Today’s work force is different from when most CPA firm partners started in the accounting profession. In the 1970s, 1980s and even into the 1990s, the work force was based more around service.
Today, the economy has changed, as has the work force. Many workers today are creative in that they add economic value through their creativity.
Along with problem solving, their work may entail problem finding. Noticing that a better mousetrap is needed, rather than just building one after someone else has identified the need, is characteristic of the creative workforce.
Some in the profession view this as positive, while others want to stay in the service economy - and they wonder why we don’t attract the best and brightest to the profession.
These new creative employees have a different value system, which often conflicts with that of the past. Some of those new values are individuality, meritocracy rather than seniority, and diversity and openness.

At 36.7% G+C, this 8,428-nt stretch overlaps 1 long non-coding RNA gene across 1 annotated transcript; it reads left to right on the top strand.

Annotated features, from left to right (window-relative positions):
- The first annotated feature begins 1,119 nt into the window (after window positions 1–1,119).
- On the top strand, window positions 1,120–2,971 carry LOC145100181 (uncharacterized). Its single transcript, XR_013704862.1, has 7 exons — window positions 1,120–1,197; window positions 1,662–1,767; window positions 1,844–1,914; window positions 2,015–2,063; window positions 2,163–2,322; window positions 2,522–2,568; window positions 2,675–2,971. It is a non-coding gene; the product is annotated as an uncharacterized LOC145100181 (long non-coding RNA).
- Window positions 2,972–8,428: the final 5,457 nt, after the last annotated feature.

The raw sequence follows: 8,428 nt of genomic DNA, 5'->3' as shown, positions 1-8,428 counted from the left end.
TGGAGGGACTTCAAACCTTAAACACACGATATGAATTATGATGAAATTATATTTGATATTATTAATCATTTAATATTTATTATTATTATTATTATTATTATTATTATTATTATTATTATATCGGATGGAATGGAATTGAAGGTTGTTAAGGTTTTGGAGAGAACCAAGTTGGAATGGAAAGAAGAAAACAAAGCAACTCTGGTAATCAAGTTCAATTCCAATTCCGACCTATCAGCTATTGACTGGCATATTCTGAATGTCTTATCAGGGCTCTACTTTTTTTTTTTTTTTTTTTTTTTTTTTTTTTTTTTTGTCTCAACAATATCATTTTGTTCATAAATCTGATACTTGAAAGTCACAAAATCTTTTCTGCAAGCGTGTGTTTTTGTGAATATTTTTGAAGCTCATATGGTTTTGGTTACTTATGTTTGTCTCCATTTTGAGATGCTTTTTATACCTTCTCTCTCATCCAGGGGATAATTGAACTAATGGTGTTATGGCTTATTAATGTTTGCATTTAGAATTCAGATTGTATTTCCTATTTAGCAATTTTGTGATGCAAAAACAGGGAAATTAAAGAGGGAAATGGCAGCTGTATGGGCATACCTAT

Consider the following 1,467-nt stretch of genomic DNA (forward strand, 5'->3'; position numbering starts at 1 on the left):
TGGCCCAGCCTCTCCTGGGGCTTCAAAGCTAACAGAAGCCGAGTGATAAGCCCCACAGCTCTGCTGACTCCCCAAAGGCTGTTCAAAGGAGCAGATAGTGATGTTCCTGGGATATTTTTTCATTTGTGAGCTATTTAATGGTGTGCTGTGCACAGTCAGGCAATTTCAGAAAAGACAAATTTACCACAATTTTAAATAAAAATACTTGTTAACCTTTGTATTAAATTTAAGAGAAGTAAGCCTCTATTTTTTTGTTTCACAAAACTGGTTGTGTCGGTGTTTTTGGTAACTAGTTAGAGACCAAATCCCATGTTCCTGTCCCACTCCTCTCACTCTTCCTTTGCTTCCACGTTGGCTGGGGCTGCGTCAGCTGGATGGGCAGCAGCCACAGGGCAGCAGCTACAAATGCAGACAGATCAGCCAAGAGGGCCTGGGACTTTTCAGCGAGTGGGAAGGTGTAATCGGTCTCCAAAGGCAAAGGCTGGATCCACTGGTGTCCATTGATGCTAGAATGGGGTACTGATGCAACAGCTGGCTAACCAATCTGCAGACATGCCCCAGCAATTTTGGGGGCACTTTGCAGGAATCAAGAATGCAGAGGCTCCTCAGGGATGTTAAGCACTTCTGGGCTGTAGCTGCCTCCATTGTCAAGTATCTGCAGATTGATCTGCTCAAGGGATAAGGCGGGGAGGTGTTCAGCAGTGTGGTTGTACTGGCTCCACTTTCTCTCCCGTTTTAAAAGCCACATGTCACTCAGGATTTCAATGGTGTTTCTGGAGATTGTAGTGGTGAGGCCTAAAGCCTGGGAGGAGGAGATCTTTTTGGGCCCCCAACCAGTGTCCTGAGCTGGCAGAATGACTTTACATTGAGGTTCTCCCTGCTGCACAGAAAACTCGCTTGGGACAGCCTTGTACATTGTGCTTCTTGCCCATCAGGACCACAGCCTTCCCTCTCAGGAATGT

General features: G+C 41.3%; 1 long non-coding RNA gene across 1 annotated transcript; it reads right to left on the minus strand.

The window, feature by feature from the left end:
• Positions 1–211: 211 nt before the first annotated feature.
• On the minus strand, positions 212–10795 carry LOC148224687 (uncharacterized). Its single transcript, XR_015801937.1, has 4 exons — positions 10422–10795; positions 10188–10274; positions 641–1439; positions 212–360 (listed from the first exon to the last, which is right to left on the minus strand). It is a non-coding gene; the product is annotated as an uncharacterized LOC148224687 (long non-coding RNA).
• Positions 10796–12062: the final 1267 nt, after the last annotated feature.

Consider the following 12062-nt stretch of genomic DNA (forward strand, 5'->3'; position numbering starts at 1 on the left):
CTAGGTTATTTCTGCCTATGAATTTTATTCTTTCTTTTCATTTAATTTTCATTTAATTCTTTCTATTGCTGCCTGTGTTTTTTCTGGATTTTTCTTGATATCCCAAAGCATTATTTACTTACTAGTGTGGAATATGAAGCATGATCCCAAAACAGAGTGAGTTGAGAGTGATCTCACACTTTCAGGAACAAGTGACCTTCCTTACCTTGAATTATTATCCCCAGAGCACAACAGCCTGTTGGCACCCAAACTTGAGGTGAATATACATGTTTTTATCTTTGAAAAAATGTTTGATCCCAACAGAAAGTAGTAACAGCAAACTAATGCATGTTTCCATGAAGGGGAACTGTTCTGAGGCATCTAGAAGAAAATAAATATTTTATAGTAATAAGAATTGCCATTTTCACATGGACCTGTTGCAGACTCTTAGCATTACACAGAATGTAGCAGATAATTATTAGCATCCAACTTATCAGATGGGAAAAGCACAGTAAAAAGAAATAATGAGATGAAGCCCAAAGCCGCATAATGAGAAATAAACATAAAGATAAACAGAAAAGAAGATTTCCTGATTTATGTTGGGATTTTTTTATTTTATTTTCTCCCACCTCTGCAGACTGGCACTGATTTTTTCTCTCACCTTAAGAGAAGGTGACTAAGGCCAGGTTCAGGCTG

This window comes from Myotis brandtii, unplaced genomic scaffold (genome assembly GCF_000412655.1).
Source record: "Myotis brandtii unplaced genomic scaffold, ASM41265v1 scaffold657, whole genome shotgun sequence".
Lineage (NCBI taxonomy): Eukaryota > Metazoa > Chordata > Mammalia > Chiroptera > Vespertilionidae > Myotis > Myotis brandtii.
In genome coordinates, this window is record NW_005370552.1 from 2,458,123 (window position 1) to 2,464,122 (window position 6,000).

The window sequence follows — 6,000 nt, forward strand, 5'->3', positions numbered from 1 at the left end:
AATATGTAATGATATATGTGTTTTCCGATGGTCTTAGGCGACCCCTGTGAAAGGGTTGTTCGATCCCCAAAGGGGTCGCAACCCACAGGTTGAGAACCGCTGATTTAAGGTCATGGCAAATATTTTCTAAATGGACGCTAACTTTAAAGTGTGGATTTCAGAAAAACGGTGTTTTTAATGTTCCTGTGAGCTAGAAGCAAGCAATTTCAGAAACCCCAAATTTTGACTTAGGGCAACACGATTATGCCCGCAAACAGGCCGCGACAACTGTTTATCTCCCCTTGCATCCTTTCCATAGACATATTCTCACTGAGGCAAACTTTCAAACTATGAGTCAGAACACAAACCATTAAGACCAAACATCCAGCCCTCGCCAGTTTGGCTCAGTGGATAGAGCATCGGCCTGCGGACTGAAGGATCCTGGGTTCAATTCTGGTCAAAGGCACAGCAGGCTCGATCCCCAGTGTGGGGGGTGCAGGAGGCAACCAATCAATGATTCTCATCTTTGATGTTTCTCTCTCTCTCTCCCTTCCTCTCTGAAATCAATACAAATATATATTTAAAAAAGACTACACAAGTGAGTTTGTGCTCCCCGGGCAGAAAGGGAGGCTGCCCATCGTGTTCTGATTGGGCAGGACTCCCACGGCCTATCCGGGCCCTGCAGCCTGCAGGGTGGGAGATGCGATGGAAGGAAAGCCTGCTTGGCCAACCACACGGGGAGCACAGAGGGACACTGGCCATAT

So what motivates these people, and why aren’t they gravitating in huge numbers to the accounting profession? First, let’s clear up the fact that the content of the job and the nature of the work environment matter much more than the compensation; the accounting profession has not had a stellar track record in this area.
How many accountants (especially those who are partners in an accounting firm) have encouraged a son or daughter to enter the public accounting profession? I frequently ask this question when speaking to partners, and the number of positive responses is embarrassing - as well as very telling about the profession and the need for positive changes.
The conventional wisdom is that people work for money and they will go where the financial opportunities are the best and security is the greatest. That assumption is wrong and motivating creative people has always required more than money.
What workers wantThe Top 10 motivating factors
1. Challenge and responsibility: Being able to contribute - knowing that one's work makes a difference.
2. Flexibility: A flexible schedule and work environment.